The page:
I don’t want to spoil it for anyone, so I’ll just say the ending did surprise me and touched me enormously. It made a great ending for this melodramatic and memorable book. There is an interview with Joyce Carol Oates at the back of the book and I was not surprised to read that this part of the book had the power to bring tears to her eyes, even though she had written it herself. It brought tears to my eyes too. The favourite parts of the book for her included the scenes in the gravedigger’s house and the exchanges between the father and his children, which I think are very powerful.

I’ve also written about this book here and here. It qualifies for my second book for the RIP III Challenge.

The Sunday Salon – The Gravedigger’s Daughter

Last Sunday I wrote that I’d started The Gravedigger’s Daughter by Joyce Carol Oates. I’m still reading it. I really shouldn’t write much about it as I haven’t finished it and I’m wondering how it is going to end. I thought I could predict the ending but then something happened which made me think, maybe I was wrong, but maybe not. It’s a dark book, quite violent in parts which I don’t really like, but then I don’t have to visualise all the violence – not like watching something on TV or film such as Wire In the Blood, which is just gross. I’ve decided not to watch any more in the series, having turned it off during the first programme.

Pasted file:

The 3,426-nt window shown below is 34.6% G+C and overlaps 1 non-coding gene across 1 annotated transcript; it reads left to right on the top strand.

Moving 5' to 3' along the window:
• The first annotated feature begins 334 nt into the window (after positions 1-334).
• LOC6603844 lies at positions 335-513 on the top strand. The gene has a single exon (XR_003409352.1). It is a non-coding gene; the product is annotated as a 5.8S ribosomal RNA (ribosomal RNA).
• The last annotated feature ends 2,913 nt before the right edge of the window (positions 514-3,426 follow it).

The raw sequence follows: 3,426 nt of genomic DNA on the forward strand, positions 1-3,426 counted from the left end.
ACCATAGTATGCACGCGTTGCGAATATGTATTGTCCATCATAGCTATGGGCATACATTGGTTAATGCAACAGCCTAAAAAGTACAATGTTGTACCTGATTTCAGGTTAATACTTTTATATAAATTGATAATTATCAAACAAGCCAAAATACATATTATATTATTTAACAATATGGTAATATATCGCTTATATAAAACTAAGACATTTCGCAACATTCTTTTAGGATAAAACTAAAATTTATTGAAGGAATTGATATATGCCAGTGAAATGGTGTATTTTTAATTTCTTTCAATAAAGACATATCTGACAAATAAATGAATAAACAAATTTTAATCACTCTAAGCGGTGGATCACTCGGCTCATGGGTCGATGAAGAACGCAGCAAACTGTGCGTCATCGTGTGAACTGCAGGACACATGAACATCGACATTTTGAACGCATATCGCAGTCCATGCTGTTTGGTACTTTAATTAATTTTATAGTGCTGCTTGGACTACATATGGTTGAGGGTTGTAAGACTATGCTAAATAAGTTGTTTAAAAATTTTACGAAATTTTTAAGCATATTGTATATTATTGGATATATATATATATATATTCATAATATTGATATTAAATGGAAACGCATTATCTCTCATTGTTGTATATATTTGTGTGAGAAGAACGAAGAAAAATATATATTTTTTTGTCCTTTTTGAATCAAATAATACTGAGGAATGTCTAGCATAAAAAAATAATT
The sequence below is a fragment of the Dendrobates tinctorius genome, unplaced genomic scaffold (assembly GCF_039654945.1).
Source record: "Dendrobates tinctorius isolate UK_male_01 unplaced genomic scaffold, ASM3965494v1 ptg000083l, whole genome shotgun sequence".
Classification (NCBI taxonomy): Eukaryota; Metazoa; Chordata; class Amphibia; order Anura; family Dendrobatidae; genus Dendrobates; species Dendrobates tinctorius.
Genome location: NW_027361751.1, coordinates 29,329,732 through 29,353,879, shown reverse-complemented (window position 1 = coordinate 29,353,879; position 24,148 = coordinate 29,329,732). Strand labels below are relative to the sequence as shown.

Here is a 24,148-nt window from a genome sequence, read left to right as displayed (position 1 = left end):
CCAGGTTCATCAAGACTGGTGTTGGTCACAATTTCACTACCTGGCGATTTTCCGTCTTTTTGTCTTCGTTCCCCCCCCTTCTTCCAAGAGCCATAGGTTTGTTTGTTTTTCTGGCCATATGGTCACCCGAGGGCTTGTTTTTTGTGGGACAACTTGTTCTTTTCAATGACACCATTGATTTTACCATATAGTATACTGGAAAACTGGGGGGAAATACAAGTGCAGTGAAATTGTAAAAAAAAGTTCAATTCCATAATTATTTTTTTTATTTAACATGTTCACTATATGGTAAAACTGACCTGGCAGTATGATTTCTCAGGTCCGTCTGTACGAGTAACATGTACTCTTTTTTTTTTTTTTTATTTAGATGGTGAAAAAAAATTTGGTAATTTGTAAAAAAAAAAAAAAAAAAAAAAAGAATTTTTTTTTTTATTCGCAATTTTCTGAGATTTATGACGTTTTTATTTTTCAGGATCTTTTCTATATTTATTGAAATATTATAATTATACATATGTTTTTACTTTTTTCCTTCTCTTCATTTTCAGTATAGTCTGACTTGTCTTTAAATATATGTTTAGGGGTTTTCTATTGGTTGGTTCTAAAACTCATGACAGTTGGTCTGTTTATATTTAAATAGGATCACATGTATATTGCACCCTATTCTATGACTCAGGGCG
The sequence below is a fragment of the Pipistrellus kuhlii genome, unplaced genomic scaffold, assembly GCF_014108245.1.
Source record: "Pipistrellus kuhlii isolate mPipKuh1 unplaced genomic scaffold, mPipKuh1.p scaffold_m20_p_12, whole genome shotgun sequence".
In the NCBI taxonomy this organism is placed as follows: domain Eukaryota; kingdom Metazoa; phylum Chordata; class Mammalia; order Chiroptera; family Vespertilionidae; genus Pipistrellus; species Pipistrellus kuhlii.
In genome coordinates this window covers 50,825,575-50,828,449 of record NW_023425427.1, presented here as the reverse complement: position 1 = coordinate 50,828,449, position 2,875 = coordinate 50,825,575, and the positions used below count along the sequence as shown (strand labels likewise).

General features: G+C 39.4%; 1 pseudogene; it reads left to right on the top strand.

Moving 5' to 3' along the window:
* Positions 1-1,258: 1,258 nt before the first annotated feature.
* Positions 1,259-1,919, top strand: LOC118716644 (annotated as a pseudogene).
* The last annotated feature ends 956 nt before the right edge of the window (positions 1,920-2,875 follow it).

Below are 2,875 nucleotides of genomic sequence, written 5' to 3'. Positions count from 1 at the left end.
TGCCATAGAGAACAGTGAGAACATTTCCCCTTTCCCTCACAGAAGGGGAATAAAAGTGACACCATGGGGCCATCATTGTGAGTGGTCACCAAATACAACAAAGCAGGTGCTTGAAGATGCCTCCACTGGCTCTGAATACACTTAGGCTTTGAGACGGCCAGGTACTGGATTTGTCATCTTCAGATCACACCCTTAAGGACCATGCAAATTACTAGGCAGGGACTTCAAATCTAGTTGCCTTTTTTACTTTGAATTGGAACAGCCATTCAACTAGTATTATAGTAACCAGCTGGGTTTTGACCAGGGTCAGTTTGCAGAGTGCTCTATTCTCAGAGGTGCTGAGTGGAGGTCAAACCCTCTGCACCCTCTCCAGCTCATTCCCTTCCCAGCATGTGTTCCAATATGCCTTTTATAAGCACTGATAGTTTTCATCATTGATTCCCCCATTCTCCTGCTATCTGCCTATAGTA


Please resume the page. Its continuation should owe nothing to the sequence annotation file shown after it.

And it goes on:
The Gravedigger’s Daughter is very much a book of two halves, split between Rebecca’s life as a child, living with her father, Jacob Schwart, a troll-like figure of a man and Anna,  her mother and her two brothers. They are a Jewish family who emigrated to America before the Second World War, fleeing from the Nazis. Her father, originally a maths teacher can only get work as a gravedigger and as the story unfolds we see the effect this has on him and inevitably on his wife and children. Denying they are Jewish, Rebecca grows up to be fearful of the others and after a terrifying and vividly described episode full of blood and gore in which her parents both die she eventually meets Niles Tignor. Life with Niles is full of danger and sickening violence towards her and her son Niley. It was with some relief that I found the second half of the book is a lot lighter in tone as Rebecca, now Hazel Jones makes a life for herself and her son, now known as Zack.  She at last meets a man, Chet Gallagher, a jazz-playing journalist from a wealthy family, who wants to look after her and Zack, encouraging his musical talent, and she uses all her cunning to make the most of her life with him.

So this is a book about prejudice, poverty, humiliation, suffering, and hiding your identity/creating a new personality for yourself, denying the past yet seemingly unable to escape from its consequences. The male characters are all unattractive, even repulsive and I found it hard to feel much sympathy for Rebecca/Hazel as she suffered and struggled to escape the tragedy that seems to follow her. Only Chet and Zack aroused my sympathy. Just occasionally I could see in Zack the inheritance of his father’s violence simmering just below the surface. The parent/child relationships are never easy in this book! I always find Oates’s books compelling reading despite the pessimism. Is there hope for Rebecca/Hazel – so far I can’t see it?